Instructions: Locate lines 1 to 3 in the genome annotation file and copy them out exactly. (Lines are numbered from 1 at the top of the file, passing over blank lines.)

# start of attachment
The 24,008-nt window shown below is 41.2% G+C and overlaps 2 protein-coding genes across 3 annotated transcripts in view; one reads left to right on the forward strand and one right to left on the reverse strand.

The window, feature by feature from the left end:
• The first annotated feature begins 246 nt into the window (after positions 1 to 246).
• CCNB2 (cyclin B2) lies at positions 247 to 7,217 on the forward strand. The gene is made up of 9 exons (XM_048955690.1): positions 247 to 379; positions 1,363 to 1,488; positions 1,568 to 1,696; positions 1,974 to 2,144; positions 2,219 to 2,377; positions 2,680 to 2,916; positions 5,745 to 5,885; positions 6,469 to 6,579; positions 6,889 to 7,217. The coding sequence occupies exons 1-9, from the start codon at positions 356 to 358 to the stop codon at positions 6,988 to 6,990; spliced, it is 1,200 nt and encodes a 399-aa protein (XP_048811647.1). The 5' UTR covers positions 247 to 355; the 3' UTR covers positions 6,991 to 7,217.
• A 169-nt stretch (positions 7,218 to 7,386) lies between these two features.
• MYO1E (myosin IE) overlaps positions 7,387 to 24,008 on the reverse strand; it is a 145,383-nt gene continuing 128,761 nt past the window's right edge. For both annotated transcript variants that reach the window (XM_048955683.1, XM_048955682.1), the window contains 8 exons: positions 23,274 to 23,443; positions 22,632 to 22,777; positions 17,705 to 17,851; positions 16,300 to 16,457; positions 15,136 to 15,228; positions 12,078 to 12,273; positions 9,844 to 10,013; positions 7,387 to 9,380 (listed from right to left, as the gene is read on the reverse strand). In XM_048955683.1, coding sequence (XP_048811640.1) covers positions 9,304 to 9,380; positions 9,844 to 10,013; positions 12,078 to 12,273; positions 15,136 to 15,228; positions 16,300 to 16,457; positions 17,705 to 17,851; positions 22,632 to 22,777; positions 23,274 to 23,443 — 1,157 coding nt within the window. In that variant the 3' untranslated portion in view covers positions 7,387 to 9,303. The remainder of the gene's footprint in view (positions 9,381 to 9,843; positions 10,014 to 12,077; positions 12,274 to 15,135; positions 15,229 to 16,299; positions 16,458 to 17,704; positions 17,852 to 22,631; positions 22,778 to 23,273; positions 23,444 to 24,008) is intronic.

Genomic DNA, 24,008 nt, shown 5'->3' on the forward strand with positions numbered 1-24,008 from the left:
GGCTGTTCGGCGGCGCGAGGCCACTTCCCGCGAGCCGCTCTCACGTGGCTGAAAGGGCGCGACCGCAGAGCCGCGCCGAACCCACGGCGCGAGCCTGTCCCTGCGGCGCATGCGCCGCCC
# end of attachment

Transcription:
The 24,008-nt window shown below is 41.2% G+C and overlaps 2 protein-coding genes across 3 annotated transcripts in view; one reads left to right on the forward strand and one right to left on the reverse strand.

The window, feature by feature from the left end:
• The first annotated feature begins 246 nt into the window (after positions 1 to 246).